124

Characteristics of Mollusks and Annelids

Protostomes I. Soft-bodied Invertebrates

-Bilateria (bilateral symmetry)

-Tripoblastic (3 germ layers)

-Trochophore: larvae

-Cephalization: concentration of neuro and sensory organs towards the anterior region of the body

-Segmentation (metamerism) repetition of body units

125

Phylum Molusca

-most soft-bodied protected by external shell made of CaCO3

-Foot: used for propulsion

-Mantale: secretes shell

-Radula : a rasping organ covered with chintinous teeth

-complete digestive system

126

Phylum Molusca: Class Polyplacophora

-Chitons

-marine

-graze algae from rocks ( with large oval foot)

-body made of 8 overlapping plates

-body dorso-ventrally flattened

127

Phylum Molusca: Class Gastropoda

(snails & slugs; nudibranches)

-marine; f/w; terrestrial

-graze on algae and plants

-torsion: during development visceral cavity twists so that mantel cavity is positioned above the mouth

128

Phylum Molusca: Class Bivalvia

(clams; oysters; mussels; scallops)

-marine and f/w

-laterally compressed body between two valves (shells)

-lack: eyes;radula; suspension feeders

-gills function in gas exchange and feeding

129

Phylum Molusca: Class Ce phalopoda

"head foot"

(squid; octopuses, and nautiluses)

-marine: fast; voracious predators

-foot modified as tentacles

-move backward; by water jet propulsion

-shell absent or reduced to internal cuttlebone (except Natutilus retains outer shell)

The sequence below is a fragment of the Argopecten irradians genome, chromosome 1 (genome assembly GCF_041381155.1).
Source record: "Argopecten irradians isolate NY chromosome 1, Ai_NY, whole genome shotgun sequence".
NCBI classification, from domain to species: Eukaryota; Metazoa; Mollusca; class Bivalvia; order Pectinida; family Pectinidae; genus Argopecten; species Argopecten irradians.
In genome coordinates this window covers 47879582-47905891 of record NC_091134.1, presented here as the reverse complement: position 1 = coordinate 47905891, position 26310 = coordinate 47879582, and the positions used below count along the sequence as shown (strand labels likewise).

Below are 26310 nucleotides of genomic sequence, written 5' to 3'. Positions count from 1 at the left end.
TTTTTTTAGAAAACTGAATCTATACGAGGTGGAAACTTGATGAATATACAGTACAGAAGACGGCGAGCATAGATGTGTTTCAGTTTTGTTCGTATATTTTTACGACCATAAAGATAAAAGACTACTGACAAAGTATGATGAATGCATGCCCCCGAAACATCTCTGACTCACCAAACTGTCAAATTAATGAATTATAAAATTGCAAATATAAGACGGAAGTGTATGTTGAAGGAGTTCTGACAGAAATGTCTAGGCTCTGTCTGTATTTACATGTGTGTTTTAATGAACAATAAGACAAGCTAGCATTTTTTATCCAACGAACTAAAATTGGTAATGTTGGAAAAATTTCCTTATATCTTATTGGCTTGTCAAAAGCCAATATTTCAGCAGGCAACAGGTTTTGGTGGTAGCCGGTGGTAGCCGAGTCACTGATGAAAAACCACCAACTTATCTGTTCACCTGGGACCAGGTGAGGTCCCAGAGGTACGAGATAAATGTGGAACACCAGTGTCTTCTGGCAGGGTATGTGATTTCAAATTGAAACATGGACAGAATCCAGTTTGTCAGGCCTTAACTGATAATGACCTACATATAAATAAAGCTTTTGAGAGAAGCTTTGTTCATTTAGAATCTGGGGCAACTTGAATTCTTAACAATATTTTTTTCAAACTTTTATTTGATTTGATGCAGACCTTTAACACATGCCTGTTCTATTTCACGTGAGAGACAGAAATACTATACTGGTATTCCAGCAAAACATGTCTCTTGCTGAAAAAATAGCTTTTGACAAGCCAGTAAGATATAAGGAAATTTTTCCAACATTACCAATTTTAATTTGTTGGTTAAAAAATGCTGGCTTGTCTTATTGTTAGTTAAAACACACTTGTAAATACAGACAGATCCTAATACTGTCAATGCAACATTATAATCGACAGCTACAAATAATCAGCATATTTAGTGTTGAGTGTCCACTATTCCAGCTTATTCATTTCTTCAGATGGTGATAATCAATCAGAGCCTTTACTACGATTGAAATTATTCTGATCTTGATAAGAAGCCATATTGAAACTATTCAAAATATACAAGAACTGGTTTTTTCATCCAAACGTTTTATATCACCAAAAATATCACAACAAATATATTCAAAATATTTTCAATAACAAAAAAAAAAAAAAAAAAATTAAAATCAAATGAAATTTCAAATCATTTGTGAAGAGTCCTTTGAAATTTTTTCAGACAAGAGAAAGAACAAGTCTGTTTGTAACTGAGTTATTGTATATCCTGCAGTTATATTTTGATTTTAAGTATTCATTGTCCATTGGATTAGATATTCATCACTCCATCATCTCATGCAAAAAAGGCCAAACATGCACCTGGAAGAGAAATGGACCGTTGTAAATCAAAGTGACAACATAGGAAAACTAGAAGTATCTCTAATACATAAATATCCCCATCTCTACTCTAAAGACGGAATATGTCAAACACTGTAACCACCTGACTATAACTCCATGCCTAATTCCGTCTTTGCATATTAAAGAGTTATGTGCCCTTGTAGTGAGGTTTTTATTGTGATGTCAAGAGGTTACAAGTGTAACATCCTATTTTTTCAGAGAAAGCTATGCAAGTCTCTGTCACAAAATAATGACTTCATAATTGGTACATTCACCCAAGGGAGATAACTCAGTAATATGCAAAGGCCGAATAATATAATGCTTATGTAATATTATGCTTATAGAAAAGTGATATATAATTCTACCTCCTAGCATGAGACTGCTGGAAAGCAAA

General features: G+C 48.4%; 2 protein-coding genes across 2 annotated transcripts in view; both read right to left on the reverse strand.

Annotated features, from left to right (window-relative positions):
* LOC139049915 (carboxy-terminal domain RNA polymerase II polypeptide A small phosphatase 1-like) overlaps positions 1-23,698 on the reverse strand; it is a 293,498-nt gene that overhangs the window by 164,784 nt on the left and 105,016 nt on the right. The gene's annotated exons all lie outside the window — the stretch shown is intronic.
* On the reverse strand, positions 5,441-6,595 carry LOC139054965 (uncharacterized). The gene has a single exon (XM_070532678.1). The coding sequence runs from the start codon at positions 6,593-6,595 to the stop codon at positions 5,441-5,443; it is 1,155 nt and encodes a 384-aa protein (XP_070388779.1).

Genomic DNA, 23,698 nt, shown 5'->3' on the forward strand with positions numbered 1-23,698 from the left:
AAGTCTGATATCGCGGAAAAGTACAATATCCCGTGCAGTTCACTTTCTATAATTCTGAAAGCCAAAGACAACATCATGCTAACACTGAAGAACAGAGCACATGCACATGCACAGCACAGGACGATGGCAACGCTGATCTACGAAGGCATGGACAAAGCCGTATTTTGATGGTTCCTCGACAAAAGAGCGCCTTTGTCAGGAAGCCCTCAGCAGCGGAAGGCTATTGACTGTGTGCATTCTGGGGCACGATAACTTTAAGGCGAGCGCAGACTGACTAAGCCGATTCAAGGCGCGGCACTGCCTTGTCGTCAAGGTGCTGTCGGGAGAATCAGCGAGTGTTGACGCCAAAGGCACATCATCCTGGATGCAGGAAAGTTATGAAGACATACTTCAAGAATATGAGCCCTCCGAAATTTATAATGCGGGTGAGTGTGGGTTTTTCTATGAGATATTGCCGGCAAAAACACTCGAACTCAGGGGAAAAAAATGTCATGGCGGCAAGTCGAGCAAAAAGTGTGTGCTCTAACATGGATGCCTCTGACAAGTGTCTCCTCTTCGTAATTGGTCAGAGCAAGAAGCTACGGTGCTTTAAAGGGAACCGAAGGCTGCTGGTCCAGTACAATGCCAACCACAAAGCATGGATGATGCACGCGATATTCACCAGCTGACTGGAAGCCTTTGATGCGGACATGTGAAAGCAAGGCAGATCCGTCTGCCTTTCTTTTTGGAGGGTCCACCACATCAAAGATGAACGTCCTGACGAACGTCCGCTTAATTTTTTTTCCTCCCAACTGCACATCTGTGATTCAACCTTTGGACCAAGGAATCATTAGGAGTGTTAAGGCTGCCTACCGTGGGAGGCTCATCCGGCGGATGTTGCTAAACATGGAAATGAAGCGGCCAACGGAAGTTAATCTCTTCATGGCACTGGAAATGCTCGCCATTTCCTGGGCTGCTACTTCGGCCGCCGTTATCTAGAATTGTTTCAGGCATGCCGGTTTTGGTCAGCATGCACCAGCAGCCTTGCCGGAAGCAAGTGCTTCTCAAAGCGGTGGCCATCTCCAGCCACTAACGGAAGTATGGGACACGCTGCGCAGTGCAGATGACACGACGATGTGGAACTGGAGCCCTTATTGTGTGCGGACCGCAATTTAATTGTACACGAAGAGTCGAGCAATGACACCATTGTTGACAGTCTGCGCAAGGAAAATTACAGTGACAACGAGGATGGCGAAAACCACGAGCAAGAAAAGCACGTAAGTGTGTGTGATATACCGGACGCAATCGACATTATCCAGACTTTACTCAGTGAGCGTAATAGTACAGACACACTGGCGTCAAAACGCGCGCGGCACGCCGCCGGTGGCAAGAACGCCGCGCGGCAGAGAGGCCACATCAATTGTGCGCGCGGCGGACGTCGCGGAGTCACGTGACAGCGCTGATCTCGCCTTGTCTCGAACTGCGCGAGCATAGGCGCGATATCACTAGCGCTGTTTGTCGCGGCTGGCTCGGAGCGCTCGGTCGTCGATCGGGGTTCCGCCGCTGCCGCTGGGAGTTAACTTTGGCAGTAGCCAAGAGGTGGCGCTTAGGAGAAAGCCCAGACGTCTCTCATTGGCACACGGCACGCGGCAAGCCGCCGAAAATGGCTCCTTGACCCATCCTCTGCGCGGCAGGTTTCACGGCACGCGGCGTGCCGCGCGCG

130

Plylum Annelida

-segmented worm

-complete digestive system

-closed circulatory system

-muscle tissue for locomotion develops from mesodermal tissues

-well developed nervous system

131

Longitudinal and Circular muscles in Annelids

Locomotion

-Contraction of the circular muscles makes the worm thinner, but because liquid is essentially incompressible the increase in pressure forces the liquid outwards stretching the worm (becomes longer and thinner)

-Contraction of the longitudinal fibers shortens the worm, pushed the coelom liquid out to the sides; making the worm fatter

132

Plylum Annelida: Class Oligochaeta

-terrestrial and f/w segmented worms

-important to decomposition and soil areation (hollow diggings of the worms)

-Complete digestive system with functional regions: pharynx; esophagus; crop; intestine

-septae: partitions of body wall between segments

133

Annelida: Oligochaeta (earthworms) Reproduction

-simultaneous hermaphrodites (cross-fertilization)

-Fertilization takes place externally

-after mating when the eggs are shed through the female gonopore onto a collar of mucus released by the clitellum; passed over opening of seminal receptacles where stored sperm is released onto the eggs

-the collar slips off the anterior end (head) of the worm and becomes cocoon for developing embryo

-male gonopores (segment 15) sperm exists during mating and stored in seinal receptacles (segments 9&10)

134

Phylum Annelida: Class Polychaeta

(mostly marine segmented worms)

-"many setae" parapodia used in locomotion

-each parapodium has setae (bristles) made of chitin

-parapodium function as gills in some species

-external fertilization

Ex: Lugworm and Nereis (clam worm)

135

Plylum Annelida: Class Hirudinea

(leeches)

-f/w and moist terrestrial habitats